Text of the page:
What are the hot-button issues?
by Loh Chee Kong, TODAY Newspaper Mar 28, 2011 (original site here)
SINGAPORE – As the drumbeats of the General Election get louder by the day, a survey of 618 voters commissioned by Today has found that the rising cost of living here is more likely to influence how the voters cast their ballot than supposedly hot-button issues such as the influx of foreigners or housing.
For some political watchers the results came as a surprise.
The survey, conducted earlier this month via telephone by Media Research Consultants, is statistically representative of HDB dwellers, the findings weighted by the national profile for gender, age, race and HDB housing type. The survey, however, does not cover voters living in private properties.
The result, which political watchers found the most interesting: Almost 7 in 10 voters (65.5 per cent) said that the issue of foreigners – the influx and its side effects will not affect their vote at the GE.
This finding was backed up by the fact that slightly more than half the voters (55.3 per cent) felt that the steps taken by the Government to slow down the influx of foreigners and to sharpen the differentiation between citizens and non-citizens have been “adequate” to address their concerns.
Trying to reconcile the survey findings with the widely held perception, especially in cyberspace, that foreigners are the hot-button issue of this General Election, independent scholar Derek da Cunha noted that there is “tendency among the majority of Singaporeans to avoid controversy by making only politically correct statements”. Dr da Cunha added: “I am quite sure that the issue of the influx of foreigners into Singapore is more significant than many people would care to admit openly.”
But having said that, when it comes to concerns on the influx of foreigners, the perception that it has led to greater congestion on buses and MRT trains was the concern most often cited by voters edging out other concerns such as the erosion of the national identity, a difficulty in integration or a feeling of being a second-class citizen.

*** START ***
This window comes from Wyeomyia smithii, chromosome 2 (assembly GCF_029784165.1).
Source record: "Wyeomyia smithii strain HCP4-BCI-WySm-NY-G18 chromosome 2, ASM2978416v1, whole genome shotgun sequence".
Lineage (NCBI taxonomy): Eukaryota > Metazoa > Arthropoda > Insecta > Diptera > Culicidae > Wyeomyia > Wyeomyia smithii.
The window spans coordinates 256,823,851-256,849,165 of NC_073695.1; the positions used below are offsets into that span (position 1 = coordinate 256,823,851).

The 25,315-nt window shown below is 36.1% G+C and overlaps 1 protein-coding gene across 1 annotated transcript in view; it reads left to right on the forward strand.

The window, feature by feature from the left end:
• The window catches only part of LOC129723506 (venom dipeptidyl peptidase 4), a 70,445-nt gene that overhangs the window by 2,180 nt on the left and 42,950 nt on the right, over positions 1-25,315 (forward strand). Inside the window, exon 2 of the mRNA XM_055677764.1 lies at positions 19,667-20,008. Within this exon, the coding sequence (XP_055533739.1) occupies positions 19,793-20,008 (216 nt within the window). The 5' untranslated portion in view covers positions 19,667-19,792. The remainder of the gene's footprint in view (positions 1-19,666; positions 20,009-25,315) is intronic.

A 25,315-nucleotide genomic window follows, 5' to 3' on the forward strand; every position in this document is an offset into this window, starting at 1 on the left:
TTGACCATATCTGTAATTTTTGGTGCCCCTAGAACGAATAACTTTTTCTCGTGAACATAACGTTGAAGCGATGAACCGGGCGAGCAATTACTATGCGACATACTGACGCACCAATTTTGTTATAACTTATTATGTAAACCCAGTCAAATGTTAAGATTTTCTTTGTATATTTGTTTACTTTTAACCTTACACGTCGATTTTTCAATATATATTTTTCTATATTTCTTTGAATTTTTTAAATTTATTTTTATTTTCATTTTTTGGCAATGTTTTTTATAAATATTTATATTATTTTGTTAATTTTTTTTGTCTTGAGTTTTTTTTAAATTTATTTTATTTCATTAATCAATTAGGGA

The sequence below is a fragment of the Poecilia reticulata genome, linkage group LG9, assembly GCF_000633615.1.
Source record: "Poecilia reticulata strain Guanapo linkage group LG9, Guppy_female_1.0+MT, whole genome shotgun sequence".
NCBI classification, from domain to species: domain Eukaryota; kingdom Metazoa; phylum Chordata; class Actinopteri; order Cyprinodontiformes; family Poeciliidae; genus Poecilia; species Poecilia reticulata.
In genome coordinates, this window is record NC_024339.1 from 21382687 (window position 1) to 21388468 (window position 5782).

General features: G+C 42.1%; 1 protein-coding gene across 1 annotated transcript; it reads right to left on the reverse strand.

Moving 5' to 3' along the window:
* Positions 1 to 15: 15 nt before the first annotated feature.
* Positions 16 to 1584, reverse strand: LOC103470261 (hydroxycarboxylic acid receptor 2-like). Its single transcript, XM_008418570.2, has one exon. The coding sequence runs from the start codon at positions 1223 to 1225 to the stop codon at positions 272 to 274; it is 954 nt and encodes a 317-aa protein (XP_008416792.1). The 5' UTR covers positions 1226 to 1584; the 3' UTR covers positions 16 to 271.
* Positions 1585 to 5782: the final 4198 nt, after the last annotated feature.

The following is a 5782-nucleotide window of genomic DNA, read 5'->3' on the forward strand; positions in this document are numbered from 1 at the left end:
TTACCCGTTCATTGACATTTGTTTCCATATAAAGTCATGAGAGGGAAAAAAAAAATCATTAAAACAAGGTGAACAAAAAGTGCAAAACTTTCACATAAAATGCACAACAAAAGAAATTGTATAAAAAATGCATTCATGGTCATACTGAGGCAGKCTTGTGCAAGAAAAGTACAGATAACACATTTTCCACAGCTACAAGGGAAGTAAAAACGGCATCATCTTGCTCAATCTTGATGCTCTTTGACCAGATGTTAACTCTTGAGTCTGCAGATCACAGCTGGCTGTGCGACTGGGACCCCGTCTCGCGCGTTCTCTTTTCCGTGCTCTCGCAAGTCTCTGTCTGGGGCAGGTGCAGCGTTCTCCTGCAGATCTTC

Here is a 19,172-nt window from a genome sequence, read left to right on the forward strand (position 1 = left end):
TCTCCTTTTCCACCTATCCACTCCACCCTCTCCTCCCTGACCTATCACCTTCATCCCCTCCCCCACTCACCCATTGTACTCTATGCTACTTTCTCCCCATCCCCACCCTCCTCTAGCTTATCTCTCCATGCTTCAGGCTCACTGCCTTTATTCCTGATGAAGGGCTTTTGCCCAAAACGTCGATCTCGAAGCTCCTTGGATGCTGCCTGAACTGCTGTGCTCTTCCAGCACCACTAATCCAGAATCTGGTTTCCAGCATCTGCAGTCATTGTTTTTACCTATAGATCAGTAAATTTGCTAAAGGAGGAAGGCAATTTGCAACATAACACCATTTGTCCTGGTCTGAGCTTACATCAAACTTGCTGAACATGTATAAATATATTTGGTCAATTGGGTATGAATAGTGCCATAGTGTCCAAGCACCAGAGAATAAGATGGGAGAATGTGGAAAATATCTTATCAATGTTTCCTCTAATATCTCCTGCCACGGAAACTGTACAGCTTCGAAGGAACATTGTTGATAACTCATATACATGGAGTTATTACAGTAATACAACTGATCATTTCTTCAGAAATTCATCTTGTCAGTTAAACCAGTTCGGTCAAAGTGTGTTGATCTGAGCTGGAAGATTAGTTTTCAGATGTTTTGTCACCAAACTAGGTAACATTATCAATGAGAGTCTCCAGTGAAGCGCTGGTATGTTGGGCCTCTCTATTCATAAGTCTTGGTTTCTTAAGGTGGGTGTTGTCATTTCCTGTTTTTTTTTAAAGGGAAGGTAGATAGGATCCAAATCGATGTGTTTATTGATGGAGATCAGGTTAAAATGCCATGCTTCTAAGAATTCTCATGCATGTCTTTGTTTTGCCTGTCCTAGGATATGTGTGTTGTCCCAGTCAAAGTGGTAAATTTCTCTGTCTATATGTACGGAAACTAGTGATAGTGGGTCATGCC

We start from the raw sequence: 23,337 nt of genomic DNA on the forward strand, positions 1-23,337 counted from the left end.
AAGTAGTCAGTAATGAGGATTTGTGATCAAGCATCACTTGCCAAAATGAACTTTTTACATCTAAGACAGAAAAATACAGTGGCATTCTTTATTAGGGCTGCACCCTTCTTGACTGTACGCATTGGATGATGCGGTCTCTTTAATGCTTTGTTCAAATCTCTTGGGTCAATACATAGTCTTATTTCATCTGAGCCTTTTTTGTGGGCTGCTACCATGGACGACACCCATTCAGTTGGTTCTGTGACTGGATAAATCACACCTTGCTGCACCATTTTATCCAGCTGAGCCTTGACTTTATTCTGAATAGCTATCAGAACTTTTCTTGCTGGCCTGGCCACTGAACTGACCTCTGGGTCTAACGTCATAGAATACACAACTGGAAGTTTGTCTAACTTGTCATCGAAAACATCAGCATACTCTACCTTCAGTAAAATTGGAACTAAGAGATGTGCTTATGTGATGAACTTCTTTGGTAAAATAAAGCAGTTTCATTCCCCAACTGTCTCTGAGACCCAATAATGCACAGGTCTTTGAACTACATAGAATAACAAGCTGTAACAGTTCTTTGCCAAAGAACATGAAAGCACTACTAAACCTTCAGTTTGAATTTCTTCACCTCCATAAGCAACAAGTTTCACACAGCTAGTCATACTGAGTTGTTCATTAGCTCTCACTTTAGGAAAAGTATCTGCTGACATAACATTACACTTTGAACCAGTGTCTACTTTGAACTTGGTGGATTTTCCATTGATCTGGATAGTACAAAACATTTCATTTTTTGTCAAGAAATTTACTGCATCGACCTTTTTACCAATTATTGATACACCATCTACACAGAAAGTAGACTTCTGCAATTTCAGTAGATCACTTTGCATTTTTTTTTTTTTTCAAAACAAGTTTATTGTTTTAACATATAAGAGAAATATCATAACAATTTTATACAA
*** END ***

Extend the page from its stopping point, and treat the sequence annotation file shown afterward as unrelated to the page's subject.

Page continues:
On the housing front, framed broadly as a question of availability and affordability of public housing, the survey found that only 4 in 10 voters (41.6 per cent) said that this issue would influence how they plan to vote. Almost 6 in 10 (58.4 per cent) said that the issue would not have any effect how they vote.
This was despite the fact that opinions were quite evenly split – 47.6 per cent saying yes and 52.4 per cent saying no – when asked if the slew of measures taken by the Government to cool the private property market and to help Singaporeans buy a HDB flat have been adequate to address concerns.
The one issue that has lived up to its “hot-button” billing was the rising cost of living. An overwhelming 8 in 10 voters surveyed said they were worried about rising costs in their daily lives – be it when they were buying basic necessities at the supermarket, or a meal at the food court, or going to a polyclinic or planning to buy a new car or even going on a vacation.
Political analyst Eugene KB Tan observed: “There is an inverse relationship between the perceived effectiveness of the measures taken to address the hot-button issue and the effect it will have on how the respondents vote at the GE.”
As to why the cost of living was the hottest of issues, the assistant professor at Singapore Management University noted that it was “intimately connected with perceived standard of living, it affects spending propensity and is regarded as also impacting the future.”
Institute of Policy Studies faculty associate Tan Ern Ser said the survey showed that all three issues were “significant” to varying extents.
“However, I must add that cost of living is pretty salient at this point in time, affecting most people … while housing affects a smaller proportion of people, probably those in their late 20s and 30s – some of whom have never voted before,” said the sociologist.
While offering some insight into the psyche of heartland voters, the survey throws up a relevant question: Could more grassroots concerns such as covered walkways, the frequency of feeder buses, or housing estate facilities turn out to have a greater impact on how voters decide to cast their ballot?